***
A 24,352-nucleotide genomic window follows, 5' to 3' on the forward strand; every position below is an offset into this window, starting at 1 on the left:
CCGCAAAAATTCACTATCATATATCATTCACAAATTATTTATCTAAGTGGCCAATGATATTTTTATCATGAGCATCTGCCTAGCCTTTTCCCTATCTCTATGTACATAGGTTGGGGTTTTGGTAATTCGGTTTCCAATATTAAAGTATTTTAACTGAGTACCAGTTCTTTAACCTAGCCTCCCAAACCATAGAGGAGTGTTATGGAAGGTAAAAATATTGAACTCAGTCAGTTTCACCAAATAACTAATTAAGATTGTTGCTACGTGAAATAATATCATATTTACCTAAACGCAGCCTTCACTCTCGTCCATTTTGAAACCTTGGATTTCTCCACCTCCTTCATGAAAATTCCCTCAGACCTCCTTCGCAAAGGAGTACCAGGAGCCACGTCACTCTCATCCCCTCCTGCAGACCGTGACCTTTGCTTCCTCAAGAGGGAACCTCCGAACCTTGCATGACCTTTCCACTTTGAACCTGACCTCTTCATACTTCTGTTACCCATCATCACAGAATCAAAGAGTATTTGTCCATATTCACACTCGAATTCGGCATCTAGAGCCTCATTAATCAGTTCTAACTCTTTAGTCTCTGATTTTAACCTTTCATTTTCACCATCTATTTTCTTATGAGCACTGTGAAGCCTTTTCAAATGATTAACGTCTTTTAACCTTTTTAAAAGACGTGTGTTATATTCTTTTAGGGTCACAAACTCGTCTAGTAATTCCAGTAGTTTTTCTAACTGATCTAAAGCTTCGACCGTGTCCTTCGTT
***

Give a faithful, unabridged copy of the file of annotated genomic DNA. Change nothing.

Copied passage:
A 24,352-nucleotide genomic window follows, 5' to 3' on the forward strand; every position below is an offset into this window, starting at 1 on the left:
CCGCAAAAATTCACTATCATATATCATTCACAAATTATTTATCTAAGTGGCCAATGATATTTTTATCATGAGCATCTGCCTAGCCTTTTCCCTATCTCTATGTACATAGGTTGGGGTTTTGGTAATTCGGTTTCCAATATTAAAGTATTTTAACTGAGTACCAGTTCTTTAACCTAGCCTCCCAAACCATAGAGGAGTGTTATGGAAGGTAAAAATATTGAACTCAGTCAGTTTCACCAAATAACTAATTAAGATTGTTGCTACGTGAAATAATATCATATTTACCTAAACGCAGCCTTCACTCTCGTCCATTTTGAAACCTTGGATTTCTCCACCTCCTTCATGAAAATTCCCTCAGACCTCCTTCGCAAAGGAGTACCAGGAGCCACGTCACTCTCATCCCCTCCTGCAGACCGTGACCTTTGCTTCCTCAAGAGGGAACCTCCGAACCTTGCATGACCTTTCCACTTTGAACCTGACCTCTTCATACTTCTGTTACCCATCATCACAGAATCAAAGAGTATTTGTCCATATTCACACTCGAATTCGGCATCTAGAGCCTCATTAATCAGTTCTAACTCTTTAGTCTCTGATTTTAACCTTTCATTTTCACCATCTATTTTCTTATGAGCACTGTGAAGCCTTTTCAAATGATTAACGTCTTTTAACCTTTTTAAAAGACGTGTGTTATATTCTTTTAGGGTCACAAACTCGTCTAGTAATTCCAGTAGTTTTTCTAACTGATCTAAAGCTTCGACCGTGTCCTTCGTT